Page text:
The provider resilience model offers a useful tool for social work students because (a) it acknowledges that social workers will face adversity in their professional capacities due to the fragmented and often oppressive systems in which they work; and (b) it moves beyond a limited focus on individual self-care by instead examining the organizational and systemic factors essential to supporting professional well-being. Ultimately, the provider resilience model may enhance students’ understanding of the complexities of the practice landscape and equip them with tools to navigate many challenging aspects of the social work profession.

Provider Resilience in Field Seminar

In traditional self-care models, the onus falls on the individual social work student to manage their own self-care. The transition to a provider resilience framework has enabled our seminars to think more broadly about the workplace, community, and policy contexts in which students in field seminar practice. Field seminar is a key community in which students can support each other when wrestling with challenging experiences in the field. Establishing community commitments and expectations of support has enabled students to build strong relationships with each other and with the seminar leader. Creating this trusting environment has been essential to encouraging discussions that critique the self-care modality and introduce concepts that underlie provider resilience. In our field seminars, we explore burnout, secondary trauma, compassion fatigue, and moral injury in order to encourage students to assess their experiences at their field placements. For example, are their supervisors or others at the agency experiencing any of these challenges? If so, what kinds of supports are available for workers at individual and agency levels, and do they meet workers’ needs? What institutional barriers affect provider resilience, and what strategies might be helpful to push against oppressive systems? Answering these questions empowers students to assess frankly any negative outcomes they experience as part of their work, identify the contributing factors to those outcomes, and develop strategies for attending to those outcomes.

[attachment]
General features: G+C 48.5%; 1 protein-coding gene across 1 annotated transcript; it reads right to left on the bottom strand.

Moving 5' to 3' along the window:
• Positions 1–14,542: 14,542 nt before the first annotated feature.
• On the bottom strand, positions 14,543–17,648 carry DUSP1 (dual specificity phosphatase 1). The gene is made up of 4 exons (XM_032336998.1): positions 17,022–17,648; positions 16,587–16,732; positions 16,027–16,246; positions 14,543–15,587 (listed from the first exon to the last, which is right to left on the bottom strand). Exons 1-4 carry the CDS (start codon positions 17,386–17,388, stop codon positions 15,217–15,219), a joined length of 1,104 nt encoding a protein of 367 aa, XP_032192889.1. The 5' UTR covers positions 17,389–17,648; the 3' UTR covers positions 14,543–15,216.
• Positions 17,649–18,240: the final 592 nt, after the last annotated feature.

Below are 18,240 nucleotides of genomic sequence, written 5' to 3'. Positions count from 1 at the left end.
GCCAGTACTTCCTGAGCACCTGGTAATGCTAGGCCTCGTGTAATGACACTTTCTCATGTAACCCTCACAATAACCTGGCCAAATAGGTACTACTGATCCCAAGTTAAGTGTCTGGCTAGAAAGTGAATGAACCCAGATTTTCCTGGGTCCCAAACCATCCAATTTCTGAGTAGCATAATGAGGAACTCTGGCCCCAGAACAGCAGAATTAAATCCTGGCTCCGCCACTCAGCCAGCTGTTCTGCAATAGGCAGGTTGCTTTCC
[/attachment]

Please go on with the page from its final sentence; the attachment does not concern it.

In our field seminar, students complete a reflection paper in which they consider their own ecological system in the contexts of their agency and wider community in order to assess their own supports and challenges. Importantly, this paper coincides with their development of their own genogram and ecomap in another course. These two assignments logically interact to encourage students to develop insight about their personal history and current experience as a social work student. The assignments and discussion in field seminar enable students to consider how to balance their needs against the rigors of graduate school and the realities of practice within (often) oppressive systems.